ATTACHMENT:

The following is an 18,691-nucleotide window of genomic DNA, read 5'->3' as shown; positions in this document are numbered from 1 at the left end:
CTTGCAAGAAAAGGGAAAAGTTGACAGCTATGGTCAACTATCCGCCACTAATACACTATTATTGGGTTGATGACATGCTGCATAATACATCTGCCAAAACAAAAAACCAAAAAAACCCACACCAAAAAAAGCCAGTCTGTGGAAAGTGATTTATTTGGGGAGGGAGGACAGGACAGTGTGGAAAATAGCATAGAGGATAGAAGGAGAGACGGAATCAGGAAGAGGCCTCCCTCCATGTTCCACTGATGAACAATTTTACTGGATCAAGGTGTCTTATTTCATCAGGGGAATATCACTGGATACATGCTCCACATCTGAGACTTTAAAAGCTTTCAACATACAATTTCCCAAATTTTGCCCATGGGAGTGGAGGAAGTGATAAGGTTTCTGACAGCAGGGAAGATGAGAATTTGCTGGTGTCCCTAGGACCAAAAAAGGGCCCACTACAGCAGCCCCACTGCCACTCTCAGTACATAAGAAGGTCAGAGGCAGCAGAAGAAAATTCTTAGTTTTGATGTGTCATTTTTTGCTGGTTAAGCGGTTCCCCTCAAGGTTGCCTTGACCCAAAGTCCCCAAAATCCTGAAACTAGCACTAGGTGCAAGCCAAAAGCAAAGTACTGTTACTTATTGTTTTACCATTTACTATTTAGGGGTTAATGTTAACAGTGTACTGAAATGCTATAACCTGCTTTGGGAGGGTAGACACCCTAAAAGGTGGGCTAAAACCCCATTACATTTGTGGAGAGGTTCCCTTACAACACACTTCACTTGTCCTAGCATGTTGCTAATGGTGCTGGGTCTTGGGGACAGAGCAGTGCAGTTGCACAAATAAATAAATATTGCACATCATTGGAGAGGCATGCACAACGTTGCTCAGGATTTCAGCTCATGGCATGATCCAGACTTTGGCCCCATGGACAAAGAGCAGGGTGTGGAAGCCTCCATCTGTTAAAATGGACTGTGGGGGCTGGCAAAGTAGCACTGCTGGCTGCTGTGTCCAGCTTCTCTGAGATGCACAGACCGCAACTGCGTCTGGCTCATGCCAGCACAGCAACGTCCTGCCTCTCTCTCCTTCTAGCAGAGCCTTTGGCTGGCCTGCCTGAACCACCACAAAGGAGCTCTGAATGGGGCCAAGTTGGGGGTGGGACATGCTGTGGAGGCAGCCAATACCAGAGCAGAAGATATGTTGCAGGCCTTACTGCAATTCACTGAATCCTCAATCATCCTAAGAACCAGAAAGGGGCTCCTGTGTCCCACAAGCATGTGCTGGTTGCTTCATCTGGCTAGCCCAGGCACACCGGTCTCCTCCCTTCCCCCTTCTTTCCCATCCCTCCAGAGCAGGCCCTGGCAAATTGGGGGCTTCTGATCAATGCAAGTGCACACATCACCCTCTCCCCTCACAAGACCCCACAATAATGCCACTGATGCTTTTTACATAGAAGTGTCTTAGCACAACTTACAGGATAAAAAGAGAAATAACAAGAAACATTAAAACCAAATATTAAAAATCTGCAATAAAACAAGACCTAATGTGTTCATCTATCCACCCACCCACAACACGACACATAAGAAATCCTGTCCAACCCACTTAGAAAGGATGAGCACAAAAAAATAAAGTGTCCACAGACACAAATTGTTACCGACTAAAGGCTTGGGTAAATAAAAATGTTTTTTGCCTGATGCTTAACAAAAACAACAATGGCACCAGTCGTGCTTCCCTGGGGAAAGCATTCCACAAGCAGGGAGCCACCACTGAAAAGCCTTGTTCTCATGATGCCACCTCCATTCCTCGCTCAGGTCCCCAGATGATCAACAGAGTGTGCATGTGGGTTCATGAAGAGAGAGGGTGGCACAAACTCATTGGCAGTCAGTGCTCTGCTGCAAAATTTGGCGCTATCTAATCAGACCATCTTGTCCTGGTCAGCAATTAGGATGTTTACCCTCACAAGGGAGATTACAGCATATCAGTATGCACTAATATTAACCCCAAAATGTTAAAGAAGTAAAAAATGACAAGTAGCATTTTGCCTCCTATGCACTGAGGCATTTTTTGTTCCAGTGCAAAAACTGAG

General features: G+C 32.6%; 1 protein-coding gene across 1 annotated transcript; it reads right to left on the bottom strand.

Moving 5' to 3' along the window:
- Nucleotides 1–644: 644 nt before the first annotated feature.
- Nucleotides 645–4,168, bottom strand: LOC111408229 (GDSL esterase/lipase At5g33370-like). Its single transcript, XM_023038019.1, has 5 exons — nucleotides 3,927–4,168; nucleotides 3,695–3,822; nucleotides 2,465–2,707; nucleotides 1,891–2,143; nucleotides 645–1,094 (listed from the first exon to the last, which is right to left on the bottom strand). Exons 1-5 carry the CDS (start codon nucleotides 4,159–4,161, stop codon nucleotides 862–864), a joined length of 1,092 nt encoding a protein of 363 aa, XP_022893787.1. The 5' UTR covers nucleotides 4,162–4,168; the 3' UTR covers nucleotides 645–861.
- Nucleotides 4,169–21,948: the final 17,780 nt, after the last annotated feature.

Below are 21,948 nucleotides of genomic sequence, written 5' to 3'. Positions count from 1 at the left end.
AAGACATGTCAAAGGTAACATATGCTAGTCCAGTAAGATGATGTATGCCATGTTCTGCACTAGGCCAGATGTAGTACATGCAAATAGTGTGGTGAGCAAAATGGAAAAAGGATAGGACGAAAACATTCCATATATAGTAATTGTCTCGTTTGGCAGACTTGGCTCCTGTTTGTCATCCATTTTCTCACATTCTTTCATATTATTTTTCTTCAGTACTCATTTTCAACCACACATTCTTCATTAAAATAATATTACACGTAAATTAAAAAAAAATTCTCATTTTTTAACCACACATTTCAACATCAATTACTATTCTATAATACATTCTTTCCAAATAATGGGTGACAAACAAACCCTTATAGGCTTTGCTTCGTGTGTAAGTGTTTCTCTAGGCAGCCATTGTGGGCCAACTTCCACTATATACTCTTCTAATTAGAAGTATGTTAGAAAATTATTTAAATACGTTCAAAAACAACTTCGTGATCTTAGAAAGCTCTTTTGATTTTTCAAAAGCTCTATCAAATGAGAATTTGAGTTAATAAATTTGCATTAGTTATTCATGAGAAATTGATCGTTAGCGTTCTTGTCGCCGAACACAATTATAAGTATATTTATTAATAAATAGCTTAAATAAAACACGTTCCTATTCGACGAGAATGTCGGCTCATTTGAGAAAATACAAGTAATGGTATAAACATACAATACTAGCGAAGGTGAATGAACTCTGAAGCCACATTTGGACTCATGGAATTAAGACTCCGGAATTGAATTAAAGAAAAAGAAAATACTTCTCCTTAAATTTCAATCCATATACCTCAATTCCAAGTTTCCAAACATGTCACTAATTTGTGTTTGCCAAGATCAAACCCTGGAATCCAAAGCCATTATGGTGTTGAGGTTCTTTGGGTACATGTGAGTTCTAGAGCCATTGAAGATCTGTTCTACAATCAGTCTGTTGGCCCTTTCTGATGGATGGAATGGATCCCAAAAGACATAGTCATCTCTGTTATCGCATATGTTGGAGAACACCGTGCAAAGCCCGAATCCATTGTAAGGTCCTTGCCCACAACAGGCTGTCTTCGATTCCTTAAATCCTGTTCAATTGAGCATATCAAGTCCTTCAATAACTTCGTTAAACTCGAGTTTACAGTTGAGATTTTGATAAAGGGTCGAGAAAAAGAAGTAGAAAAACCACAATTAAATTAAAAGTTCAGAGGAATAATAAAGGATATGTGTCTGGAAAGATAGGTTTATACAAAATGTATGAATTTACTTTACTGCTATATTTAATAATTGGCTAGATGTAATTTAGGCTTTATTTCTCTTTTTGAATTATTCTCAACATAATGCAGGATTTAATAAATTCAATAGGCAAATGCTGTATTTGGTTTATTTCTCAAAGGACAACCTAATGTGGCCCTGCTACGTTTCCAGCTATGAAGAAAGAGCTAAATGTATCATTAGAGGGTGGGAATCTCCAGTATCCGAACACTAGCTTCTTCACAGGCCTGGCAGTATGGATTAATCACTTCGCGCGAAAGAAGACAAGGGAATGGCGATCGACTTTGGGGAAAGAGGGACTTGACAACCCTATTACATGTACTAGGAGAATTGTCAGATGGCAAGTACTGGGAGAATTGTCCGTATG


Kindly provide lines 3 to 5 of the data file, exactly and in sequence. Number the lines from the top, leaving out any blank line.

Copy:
General features: G+C 32.6%; 1 protein-coding gene across 1 annotated transcript; it reads right to left on the bottom strand.

Moving 5' to 3' along the window:
- Nucleotides 1–644: 644 nt before the first annotated feature.